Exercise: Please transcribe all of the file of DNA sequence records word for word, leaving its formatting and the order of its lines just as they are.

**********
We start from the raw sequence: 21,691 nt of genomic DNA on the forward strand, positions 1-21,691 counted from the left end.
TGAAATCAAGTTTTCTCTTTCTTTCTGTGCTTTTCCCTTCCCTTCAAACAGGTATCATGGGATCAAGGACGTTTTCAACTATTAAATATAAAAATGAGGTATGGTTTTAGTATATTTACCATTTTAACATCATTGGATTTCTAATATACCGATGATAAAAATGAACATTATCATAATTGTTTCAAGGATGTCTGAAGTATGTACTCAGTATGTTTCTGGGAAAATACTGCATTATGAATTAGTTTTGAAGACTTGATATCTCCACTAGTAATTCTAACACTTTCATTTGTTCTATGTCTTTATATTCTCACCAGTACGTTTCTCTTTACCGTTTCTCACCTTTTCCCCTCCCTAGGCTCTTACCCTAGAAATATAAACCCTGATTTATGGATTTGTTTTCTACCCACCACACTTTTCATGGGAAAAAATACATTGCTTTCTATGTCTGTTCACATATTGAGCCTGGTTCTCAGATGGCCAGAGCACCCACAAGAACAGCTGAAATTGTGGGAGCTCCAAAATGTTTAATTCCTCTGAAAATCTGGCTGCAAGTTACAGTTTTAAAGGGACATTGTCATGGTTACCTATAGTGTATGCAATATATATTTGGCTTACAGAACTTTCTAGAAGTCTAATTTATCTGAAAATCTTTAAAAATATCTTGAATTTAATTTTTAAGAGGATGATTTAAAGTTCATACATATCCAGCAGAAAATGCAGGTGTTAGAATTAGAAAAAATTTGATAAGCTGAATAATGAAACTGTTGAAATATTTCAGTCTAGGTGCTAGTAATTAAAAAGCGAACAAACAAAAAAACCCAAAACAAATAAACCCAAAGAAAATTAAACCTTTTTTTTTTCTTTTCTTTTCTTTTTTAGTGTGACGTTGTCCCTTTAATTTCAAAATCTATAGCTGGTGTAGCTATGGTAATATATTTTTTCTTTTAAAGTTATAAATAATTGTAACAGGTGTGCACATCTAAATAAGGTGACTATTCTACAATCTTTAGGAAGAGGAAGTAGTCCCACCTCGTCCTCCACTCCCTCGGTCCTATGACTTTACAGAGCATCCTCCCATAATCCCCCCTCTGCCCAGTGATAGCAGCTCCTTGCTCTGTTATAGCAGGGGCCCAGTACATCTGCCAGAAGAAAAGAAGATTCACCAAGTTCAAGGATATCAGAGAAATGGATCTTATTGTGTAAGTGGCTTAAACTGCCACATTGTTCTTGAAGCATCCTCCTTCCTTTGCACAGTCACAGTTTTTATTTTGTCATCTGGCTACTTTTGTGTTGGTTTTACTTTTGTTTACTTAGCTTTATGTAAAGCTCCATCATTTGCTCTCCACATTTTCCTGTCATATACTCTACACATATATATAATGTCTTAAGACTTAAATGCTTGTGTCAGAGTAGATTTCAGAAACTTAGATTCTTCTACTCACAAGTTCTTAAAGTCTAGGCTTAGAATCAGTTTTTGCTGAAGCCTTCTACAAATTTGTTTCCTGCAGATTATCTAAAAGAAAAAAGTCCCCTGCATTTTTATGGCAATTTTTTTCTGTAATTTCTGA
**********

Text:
We start from the raw sequence: 21,691 nt of genomic DNA on the forward strand, positions 1-21,691 counted from the left end.
TGAAATCAAGTTTTCTCTTTCTTTCTGTGCTTTTCCCTTCCCTTCAAACAGGTATCATGGGATCAAGGACGTTTTCAACTATTAAATATAAAAATGAGGTATGGTTTTAGTATATTTACCATTTTAACATCATTGGATTTCTAATATACCGATGATAAAAATGAACATTATCATAATTGTTTCAAGGATGTCTGAAGTATGTACTCAGTATGTTTCTGGGAAAATACTGCATTATGAATTAGTTTTGAAGACTTGATATCTCCACTAGTAATTCTAACACTTTCATTTGTTCTATGTCTTTATATTCTCACCAGTACGTTTCTCTTTACCGTTTCTCACCTTTTCCCCTCCCTAGGCTCTTACCCTAGAAATATAAACCCTGATTTATGGATTTGTTTTCTACCCACCACACTTTTCATGGGAAAAAATACATTGCTTTCTATGTCTGTTCACATATTGAGCCTGGTTCTCAGATGGCCAGAGCACCCACAAGAACAGCTGAAATTGTGGGAGCTCCAAAATGTTTAATTCCTCTGAAAATCTGGCTGCAAGTTACAGTTTTAAAGGGACATTGTCATGGTTACCTATAGTGTATGCAATATATATTTGGCTTACAGAACTTTCTAGAAGTCTAATTTATCTGAAAATCTTTAAAAATATCTTGAATTTAATTTTTAAGAGGATGATTTAAAGTTCATACATATCCAGCAGAAAATGCAGGTGTTAGAATTAGAAAAAATTTGATAAGCTGAATAATGAAACTGTTGAAATATTTCAGTCTAGGTGCTAGTAATTAAAAAGCGAACAAACAAAAAAACCCAAAACAAATAAACCCAAAGAAAATTAAACCTTTTTTTTTTCTTTTCTTTTCTTTTTTAGTGTGACGTTGTCCCTTTAATTTCAAAATCTATAGCTGGTGTAGCTATGGTAATATATTTTTTCTTTTAAAGTTATAAATAATTGTAACAGGTGTGCACATCTAAATAAGGTGACTATTCTACAATCTTTAGGAAGAGGAAGTAGTCCCACCTCGTCCTCCACTCCCTCGGTCCTATGACTTTACAGAGCATCCTCCCATAATCCCCCCTCTGCCCAGTGATAGCAGCTCCTTGCTCTGTTATAGCAGGGGCCCAGTACATCTGCCAGAAGAAAAGAAGATTCACCAAGTTCAAGGATATCAGAGAAATGGATCTTATTGTGTAAGTGGCTTAAACTGCCACATTGTTCTTGAAGCATCCTCCTTCCTTTGCACAGTCACAGTTTTTATTTTGTCATCTGGCTACTTTTGTGTTGGTTTTACTTTTGTTTACTTAGCTTTATGTAAAGCTCCATCATTTGCTCTCCACATTTTCCTGTCATATACTCTACACATATATATAATGTCTTAAGACTTAAATGCTTGTGTCAGAGTAGATTTCAGAAACTTAGATTCTTCTACTCACAAGTTCTTAAAGTCTAGGCTTAGAATCAGTTTTTGCTGAAGCCTTCTACAAATTTGTTTCCTGCAGATTATCTAAAAGAAAAAAGTCCCCTGCATTTTTATGGCAATTTTTTTCTGTAATTTCTGA